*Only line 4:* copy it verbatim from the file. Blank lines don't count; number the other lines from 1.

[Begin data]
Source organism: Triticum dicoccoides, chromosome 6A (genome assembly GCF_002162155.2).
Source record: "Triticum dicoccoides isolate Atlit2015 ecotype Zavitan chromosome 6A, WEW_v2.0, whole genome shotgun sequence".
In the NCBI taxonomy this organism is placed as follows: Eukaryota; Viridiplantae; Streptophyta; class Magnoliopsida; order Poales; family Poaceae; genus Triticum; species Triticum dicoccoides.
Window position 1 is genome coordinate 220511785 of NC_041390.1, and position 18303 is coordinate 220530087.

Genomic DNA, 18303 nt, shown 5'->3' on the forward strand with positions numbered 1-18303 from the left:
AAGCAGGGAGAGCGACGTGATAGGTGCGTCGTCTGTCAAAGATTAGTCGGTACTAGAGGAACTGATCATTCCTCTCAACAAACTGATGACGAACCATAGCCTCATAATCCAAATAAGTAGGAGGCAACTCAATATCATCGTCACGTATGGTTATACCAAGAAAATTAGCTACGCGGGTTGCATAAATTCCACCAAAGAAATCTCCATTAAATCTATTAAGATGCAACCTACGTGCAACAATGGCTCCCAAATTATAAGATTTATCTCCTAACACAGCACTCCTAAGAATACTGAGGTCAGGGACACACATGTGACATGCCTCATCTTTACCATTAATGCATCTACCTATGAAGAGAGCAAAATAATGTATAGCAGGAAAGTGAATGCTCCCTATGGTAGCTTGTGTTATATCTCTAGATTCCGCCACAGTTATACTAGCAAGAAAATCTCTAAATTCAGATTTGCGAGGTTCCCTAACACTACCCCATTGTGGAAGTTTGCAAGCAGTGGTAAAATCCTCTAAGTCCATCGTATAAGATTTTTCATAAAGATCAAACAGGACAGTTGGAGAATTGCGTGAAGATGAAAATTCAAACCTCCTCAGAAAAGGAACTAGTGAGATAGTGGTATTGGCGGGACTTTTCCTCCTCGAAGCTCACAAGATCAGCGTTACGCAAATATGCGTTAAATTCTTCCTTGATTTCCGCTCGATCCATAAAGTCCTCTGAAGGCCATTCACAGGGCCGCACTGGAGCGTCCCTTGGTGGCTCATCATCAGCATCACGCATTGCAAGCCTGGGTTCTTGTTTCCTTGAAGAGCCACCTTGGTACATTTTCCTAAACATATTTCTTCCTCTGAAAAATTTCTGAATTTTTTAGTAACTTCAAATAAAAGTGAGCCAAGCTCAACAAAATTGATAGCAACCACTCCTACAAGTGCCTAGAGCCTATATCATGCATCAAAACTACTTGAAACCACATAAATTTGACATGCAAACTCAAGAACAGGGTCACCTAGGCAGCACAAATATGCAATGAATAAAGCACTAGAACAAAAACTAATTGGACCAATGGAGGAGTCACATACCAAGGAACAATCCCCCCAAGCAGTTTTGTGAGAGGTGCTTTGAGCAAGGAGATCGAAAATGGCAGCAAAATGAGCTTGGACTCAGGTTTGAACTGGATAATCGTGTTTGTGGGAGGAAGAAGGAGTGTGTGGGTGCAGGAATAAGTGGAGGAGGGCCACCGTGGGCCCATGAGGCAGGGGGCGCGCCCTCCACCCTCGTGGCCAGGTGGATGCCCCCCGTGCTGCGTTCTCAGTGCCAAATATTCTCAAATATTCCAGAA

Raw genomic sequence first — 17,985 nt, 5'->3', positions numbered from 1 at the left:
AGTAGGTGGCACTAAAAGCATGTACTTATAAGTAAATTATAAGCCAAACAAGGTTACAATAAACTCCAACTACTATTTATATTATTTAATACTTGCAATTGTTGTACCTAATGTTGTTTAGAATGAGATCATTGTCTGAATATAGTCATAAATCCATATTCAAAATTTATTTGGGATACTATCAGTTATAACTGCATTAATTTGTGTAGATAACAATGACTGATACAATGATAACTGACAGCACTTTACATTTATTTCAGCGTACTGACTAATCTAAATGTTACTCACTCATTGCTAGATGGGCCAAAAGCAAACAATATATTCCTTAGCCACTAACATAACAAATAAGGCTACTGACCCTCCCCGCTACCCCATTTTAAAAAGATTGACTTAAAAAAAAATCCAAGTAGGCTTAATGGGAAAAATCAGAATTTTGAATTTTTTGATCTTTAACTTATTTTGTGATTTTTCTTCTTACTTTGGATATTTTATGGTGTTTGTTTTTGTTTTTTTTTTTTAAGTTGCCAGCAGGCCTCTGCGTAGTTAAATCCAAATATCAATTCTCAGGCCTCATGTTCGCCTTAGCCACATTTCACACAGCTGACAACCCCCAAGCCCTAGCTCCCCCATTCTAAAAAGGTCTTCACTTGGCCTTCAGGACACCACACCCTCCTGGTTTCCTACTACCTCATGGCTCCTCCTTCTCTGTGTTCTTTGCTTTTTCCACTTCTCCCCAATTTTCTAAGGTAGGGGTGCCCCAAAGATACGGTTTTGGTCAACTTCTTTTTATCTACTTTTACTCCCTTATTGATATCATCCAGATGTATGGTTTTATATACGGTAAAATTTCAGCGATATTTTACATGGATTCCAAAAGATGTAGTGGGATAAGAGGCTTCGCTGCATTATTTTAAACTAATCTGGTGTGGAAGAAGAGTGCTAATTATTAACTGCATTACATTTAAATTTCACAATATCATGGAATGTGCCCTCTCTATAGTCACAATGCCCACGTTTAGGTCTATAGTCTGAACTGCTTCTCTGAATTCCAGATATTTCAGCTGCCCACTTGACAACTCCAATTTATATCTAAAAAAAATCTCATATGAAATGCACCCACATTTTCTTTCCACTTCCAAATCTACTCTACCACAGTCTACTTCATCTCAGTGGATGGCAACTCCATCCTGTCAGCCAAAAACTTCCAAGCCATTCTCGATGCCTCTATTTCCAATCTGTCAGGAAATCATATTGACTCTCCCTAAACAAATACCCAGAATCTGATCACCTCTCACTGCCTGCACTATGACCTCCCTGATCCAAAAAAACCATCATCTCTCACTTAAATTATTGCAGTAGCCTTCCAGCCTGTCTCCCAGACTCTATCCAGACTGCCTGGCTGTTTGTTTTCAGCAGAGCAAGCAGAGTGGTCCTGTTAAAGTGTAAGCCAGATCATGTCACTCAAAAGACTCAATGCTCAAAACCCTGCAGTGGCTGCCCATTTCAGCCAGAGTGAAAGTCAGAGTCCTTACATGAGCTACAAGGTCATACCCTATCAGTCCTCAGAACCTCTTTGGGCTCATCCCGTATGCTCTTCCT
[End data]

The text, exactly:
Window position 1 is genome coordinate 220511785 of NC_041390.1, and position 18303 is coordinate 220530087.